A top priority for JBSA is to widen the Growdon Road checkpoint entrance gate from two to three lanes to accommodate traffic entering Joint Base San Antonio-Lackland, located southwest of downtown. Up to 200 commercial vehicles enter Lackland at the Growdon gate daily, Pringle said, transporting everything from food supplies to construction materials. JBSA estimates building a third lane at the Growdon gate would cost $450,000.

“What we found is that [vehicles] stack up and become a safety hazard due to the volume that comes through the narrow windows of time,” she said.

“This is one area where building a third lane would enhance the safety of the community and lessen traffic congestion in that area. It would also increase security of the installation.”

JBSA also wants to study the traffic entering and exiting Lackland, as well as Randolph, Fort Sam Houston, and Camp Bullis. There are more than 50 gates across these installations, many of which cause traffic to back up to nearby freeways, farm-to-market roads, and other major corridors.

“For example, out at Camp Bullis, where they have a lot of growth – what is the impact of that traffic of folks trying to get in?” Pringle said.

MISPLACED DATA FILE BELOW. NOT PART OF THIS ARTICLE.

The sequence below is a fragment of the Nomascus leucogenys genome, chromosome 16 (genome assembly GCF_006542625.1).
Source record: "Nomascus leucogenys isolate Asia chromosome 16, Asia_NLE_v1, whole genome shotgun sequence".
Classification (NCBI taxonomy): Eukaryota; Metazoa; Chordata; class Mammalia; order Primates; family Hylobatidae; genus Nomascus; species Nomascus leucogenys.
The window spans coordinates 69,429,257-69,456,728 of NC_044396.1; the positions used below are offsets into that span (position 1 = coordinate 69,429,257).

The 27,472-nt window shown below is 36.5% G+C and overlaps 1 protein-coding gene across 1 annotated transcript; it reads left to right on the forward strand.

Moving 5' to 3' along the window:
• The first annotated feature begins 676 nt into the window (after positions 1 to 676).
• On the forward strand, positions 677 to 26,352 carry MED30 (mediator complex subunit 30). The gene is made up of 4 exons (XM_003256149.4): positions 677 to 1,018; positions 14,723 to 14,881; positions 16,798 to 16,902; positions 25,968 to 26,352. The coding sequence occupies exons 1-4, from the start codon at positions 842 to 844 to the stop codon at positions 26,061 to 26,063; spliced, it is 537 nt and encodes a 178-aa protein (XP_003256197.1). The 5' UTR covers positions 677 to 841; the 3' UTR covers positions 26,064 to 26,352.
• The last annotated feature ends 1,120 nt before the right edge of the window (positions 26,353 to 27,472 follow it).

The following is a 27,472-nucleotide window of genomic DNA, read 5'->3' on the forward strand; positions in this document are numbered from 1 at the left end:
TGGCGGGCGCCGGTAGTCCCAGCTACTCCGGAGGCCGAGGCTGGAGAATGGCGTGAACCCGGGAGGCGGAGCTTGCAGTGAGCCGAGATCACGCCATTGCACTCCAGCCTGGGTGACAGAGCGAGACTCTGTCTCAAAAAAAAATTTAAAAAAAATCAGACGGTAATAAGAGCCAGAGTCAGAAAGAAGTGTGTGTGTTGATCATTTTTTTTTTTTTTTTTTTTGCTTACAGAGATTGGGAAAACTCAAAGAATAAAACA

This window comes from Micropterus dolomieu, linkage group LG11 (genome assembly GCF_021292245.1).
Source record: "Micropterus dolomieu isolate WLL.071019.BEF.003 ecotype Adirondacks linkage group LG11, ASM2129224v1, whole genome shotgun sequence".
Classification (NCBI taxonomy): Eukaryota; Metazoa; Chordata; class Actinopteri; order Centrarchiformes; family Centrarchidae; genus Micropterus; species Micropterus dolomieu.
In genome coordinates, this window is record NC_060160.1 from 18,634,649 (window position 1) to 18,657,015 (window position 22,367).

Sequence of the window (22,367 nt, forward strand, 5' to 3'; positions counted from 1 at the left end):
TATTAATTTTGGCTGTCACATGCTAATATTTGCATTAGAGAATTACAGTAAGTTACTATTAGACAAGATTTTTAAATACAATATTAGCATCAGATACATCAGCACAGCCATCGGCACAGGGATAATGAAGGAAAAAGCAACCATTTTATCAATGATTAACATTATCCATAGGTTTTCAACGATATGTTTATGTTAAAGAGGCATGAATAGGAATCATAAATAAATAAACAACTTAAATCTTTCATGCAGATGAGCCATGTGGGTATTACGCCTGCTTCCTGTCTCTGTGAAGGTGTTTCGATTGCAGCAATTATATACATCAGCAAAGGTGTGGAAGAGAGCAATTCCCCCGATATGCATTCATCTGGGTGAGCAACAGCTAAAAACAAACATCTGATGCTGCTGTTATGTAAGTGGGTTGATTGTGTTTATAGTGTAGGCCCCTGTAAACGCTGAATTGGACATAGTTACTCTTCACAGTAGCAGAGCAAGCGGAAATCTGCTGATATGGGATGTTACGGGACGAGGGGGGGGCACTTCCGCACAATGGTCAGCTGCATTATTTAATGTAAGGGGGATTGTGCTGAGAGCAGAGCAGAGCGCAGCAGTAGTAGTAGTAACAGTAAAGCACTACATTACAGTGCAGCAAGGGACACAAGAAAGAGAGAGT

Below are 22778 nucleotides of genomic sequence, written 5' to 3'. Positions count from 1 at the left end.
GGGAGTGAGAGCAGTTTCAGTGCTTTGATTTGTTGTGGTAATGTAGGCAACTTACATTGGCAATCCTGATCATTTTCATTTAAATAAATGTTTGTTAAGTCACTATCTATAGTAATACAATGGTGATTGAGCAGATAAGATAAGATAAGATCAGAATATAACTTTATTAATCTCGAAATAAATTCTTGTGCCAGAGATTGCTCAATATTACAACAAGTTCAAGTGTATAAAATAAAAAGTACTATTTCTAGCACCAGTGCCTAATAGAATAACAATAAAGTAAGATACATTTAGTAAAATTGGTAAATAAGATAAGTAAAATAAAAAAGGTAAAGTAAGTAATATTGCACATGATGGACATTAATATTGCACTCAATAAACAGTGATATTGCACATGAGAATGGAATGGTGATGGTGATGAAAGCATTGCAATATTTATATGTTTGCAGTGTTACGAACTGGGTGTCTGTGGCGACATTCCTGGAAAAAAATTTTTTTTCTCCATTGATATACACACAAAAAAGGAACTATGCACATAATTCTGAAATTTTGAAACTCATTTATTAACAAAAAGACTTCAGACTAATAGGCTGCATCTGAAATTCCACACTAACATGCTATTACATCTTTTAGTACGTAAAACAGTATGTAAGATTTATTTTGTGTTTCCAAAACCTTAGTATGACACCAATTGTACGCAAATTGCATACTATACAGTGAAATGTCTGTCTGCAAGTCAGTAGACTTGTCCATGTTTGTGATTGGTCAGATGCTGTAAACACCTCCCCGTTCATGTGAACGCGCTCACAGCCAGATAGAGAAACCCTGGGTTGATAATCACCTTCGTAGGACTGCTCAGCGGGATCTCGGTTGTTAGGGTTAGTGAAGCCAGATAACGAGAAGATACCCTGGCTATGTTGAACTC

Pringle added that traffic entering Fort Sam typically backs to Interstate 35. The Valley High Road gate at Lackland is another major traffic hotspot, she said. Such a comprehensive study would cost $2.2 million.

“But together, we could look at the areas of highest interest and priorities,” Pringle said.

A third priority is shoring up signage and control points to improve driver safety along the fence lines of each base.

Pringle explained that after passing an entrance gate, a control point is where military personnel check the identity and purpose of each individual and vehicle entering a base. These spots tend to back up with traffic at peak times in the day.

After sunset, some gates become harder see for some motorists, and occasionally a driver accidentally runs into a gate or fence, Pringle said.

Pringle said better or more signage and deflectors could improve safety for drivers and checkpoint personnel at each facility. The idea is to ensure the gates also meet anti-terrorism protection standards.

JBSA estimates it would cost about $250,000 to examine a select base gate. JBSA anticipates it could study up to nine gates altogether. It would take another $80,000 total to examine key fence-line locations citywide.

“Joint Base San Antonio is No. 1 in the [U.S. Department of Defense] for the number of gate runners,” Pringle said of motorists who inadvertently run through a gate.

Local base entry gates were open to public traffic prior to the terror attacks of Sept. 11, 2001. Public access was closed and more security protocols were implemented following the attacks. Pringle said some motorists have not gotten used to local bases being no longer open to public traffic.

“We used to be open before, so a lot of these [gate-running incidents] are clear shots,” she said. “So we’re looking for ways to get slower traffic.”